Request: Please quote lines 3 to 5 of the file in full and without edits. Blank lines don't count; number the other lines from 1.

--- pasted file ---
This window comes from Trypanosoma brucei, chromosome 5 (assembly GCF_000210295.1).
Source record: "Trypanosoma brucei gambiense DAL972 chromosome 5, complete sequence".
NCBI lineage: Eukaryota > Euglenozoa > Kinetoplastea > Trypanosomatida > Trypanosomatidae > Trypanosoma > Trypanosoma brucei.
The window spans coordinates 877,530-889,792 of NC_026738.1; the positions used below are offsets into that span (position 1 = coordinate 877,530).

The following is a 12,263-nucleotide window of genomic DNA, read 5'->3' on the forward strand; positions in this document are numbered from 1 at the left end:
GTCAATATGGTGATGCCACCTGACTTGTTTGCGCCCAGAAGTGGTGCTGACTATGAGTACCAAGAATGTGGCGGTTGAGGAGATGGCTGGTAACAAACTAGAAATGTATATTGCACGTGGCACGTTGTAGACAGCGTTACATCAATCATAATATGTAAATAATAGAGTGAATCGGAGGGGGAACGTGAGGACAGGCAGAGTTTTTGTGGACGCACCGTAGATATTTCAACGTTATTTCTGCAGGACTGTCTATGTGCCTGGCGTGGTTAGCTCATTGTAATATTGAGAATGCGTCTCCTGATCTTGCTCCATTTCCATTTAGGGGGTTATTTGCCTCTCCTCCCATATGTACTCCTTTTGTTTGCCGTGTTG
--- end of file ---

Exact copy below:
NCBI lineage: Eukaryota > Euglenozoa > Kinetoplastea > Trypanosomatida > Trypanosomatidae > Trypanosoma > Trypanosoma brucei.
The window spans coordinates 877,530-889,792 of NC_026738.1; the positions used below are offsets into that span (position 1 = coordinate 877,530).

The following is a 12,263-nucleotide window of genomic DNA, read 5'->3' on the forward strand; positions in this document are numbered from 1 at the left end: